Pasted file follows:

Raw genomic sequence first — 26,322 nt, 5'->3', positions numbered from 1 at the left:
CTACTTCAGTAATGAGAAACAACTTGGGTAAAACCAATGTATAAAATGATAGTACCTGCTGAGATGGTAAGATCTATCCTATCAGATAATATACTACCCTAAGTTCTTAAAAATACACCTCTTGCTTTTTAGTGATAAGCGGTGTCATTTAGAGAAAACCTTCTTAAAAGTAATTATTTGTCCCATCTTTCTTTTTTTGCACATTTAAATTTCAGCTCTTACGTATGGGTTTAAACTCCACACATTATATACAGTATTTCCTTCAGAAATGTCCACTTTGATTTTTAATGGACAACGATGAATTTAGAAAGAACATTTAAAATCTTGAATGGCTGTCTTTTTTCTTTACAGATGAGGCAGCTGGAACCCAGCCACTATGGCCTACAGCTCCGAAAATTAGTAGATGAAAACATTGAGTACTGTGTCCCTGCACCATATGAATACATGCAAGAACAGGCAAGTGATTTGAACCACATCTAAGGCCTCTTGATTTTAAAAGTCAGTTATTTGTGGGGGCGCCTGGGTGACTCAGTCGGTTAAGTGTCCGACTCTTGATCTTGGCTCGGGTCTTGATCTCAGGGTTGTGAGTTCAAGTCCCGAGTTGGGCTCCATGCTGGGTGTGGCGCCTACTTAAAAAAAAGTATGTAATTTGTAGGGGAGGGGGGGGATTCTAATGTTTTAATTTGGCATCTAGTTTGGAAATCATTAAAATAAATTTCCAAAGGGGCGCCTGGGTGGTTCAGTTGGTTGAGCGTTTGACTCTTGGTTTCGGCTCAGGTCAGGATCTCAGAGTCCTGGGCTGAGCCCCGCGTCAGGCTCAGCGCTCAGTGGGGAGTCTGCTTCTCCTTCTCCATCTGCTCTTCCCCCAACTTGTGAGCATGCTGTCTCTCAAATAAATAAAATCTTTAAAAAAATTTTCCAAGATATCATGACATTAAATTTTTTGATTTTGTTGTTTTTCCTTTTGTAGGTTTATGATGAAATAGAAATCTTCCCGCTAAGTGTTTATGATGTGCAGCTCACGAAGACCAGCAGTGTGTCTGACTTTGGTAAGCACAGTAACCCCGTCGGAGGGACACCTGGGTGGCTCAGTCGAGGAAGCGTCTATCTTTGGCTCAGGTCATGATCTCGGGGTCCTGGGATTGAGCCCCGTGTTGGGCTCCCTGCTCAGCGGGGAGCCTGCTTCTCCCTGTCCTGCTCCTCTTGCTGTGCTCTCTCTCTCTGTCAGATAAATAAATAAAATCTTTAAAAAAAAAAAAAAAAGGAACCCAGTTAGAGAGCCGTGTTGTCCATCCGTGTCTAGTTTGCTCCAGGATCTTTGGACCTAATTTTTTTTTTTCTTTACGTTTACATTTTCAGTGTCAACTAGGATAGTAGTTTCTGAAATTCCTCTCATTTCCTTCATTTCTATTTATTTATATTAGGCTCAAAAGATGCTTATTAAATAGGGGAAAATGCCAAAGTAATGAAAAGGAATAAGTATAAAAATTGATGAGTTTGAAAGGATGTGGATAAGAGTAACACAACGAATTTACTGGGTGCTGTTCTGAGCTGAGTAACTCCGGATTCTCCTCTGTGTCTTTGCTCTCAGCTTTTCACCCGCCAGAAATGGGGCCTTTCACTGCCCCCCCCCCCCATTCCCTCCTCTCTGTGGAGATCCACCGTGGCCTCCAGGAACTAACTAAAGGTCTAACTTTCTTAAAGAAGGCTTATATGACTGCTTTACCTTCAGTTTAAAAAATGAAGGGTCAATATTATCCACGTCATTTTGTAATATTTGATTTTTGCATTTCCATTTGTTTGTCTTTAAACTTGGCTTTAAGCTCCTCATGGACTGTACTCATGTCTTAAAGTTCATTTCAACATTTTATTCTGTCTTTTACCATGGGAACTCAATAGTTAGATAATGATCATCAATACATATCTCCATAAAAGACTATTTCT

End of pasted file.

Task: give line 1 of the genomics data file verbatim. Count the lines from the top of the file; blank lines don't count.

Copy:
Raw genomic sequence first — 26,322 nt, 5'->3', positions numbered from 1 at the left: